8.2 Meeting Myojo

15 July, 2012 by katelaity

“This way,” a voice hissed as an arm grabbed Maggiormente’s and drew him away from the angry workmen and their tools. He stumbled through the smoke and hoped that Eduardo followed behind him.

“In here!”

The alchemist couldn’t be sure who it was that led them from the scene—and presumably caused the effusion of smoke. As the air cleared around them he saw a surprising figure in robes of bright colours flying before him.

“Eduardo, are you there?” He cocked his head to listen even as he hurried forward.

“I can’t see anything,” the lion grumbled but his voice came from near by. His words were followed by a sneeze.

“Just along here and we’ll be safe,” their new friend beckoned on.

Maggiormente realised they had gone into the Japanese exhibit’s buildings he had been admiring. With wonder he looked around him, but from the inside the buildings did not look so very different. He squashed his initial sense of disappointment in hopes of new discoveries.

The first was their rescuer. Clad in colourful silk clothing and a tall conical headdress, she made quite a striking if diminutive figure. “Hello, I am Maggiormente the Alchemist.”

“I am Myojo the Magician.” She released a small brightly coloured bird from her sleeve, which flew up to the ceiling and perched on a paper lantern.

“Is that to eat?” Eduardo sat down and contemplated the little bird who began to sing a sprightly tune.

“This is Eduardo. He seldom thinks of anything that is not food. You must not eat her bird, my friend. It may be her familiar.” The alchemist did not want to pry but his curiosity had been aroused. Was a magician the same thing in Japan as it was in Italy? Or was she only a conjurer of tricks?

“Oh, you must not eat my little friend,” Myojo held out her hand and the tiny bird flew over to perch on her finger. It continued to sing a lively air, the waterfall of notes falling trippingly through the air. “This is Seito,” the magician said, smiling at her little friend.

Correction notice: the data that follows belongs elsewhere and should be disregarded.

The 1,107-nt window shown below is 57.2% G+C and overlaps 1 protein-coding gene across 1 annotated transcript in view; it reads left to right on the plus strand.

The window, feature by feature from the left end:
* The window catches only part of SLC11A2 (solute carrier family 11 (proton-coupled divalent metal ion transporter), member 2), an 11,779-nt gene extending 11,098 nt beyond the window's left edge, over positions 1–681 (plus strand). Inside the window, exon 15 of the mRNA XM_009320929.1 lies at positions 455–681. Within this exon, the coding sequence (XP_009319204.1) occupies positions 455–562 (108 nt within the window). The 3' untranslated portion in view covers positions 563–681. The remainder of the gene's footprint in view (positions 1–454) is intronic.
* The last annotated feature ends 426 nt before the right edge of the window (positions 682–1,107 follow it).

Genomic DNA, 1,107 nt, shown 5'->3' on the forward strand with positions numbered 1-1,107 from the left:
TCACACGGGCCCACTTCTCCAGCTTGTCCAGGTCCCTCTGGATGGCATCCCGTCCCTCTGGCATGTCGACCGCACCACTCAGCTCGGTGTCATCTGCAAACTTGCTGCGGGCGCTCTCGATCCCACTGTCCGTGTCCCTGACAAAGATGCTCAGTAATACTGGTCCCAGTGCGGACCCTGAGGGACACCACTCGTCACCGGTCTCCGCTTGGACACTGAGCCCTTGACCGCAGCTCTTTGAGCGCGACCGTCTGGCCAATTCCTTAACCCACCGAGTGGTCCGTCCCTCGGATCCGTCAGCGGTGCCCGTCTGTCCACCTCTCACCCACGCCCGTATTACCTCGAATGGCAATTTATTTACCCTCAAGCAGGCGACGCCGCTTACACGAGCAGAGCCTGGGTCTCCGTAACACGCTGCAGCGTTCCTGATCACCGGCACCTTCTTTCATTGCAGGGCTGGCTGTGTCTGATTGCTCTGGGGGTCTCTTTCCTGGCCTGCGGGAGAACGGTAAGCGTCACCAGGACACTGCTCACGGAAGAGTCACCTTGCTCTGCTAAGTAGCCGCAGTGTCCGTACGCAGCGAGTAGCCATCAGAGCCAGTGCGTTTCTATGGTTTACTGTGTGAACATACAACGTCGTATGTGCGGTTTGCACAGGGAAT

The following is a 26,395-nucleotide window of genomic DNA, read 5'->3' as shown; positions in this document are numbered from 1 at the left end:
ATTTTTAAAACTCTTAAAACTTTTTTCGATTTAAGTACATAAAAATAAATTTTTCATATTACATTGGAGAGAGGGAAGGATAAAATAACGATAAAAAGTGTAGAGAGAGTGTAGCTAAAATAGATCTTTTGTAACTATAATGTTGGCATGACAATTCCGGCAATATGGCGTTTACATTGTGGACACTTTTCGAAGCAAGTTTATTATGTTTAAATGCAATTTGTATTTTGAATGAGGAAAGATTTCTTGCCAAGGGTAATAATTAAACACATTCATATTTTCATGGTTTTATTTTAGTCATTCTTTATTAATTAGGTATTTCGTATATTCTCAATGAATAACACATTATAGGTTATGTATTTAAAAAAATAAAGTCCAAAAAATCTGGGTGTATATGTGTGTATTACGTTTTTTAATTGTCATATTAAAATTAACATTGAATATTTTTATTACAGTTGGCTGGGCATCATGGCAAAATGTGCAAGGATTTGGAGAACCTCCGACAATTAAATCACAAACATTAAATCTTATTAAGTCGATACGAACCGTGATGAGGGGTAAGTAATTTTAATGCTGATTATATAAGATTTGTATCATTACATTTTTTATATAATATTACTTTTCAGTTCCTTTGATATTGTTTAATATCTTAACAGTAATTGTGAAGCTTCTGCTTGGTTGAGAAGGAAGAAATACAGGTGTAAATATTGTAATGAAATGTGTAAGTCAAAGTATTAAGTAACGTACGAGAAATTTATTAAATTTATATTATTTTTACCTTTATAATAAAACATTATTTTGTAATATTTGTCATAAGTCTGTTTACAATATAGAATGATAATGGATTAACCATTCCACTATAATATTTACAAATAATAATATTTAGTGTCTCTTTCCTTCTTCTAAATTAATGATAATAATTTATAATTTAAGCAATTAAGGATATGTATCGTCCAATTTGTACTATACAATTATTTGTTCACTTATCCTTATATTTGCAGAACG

“Hello, Seito,” Maggiormente said, looking curiously at the little bird. It had bluish-black legs and a long black beak, and around its red eyes a black mask, but its other feathers ranged from tawny yellow to almost green and then blue. He had never seen anything quite like it. Its lively song cheered him immensely. “What a lovely little creature!”

“Your friend here is rather impressive as well,” the magician said with admiration. “He is no mere lion, is he? Although I have not seen lions except in books, he appears to be a different creature altogether.”

Eduardo drew himself up to his full height and stretched his wings out for better show. Of course he tried to make it appear as if he were merely stretching, but as one could tell within moments of meeting him, the lion had quite a high opinion of his own beauty. “I am a Venetian lion. We are quite rare. In fact I do not know that there are any other in the entire world. Or at least Europe.”

“He is so modest,” Maggiormente said with a laugh.

“There must have been some other Venetian lions,” Myojo said with a roguish smile.

Eduardo frowned. “I don’t know. Perhaps I am unique.”

“Did you not have parents?”

Eduardo pondered this. “I am fairly certain that I did.”

“Then there must have been others at least then, yes? Unless your parents were an African lion and a chicken perhaps.”

Maggiormente howled. Eduardo looked confused. “I am not certain. I was very small then. I am afraid I do not remember.” His wings drooped a little as he considered his parentage, a vague memory to the lion who had lived with the alchemist since he was very young.

“We have rather magnificent chickens in Japan. I am certain you would not find them at all disgraceful as relatives. The emperor himself has a special chicken of which he is quite fond.”

“Really?” Eduardo began to rethink his impression of chickens.

“Yes,” the magician said, trying to cover a smile. “It is quite delicious.”

Maggiormente laughed until the tears rolled down his cheek while Eduardo stared at him, flaring his nostrils.

“I am not a chicken.”

“No, you rascal, you are not,” Maggiormente said at last, wiping the tears from his eyes. “And I hope things never get bad enough that we have to try to eat you!”

 

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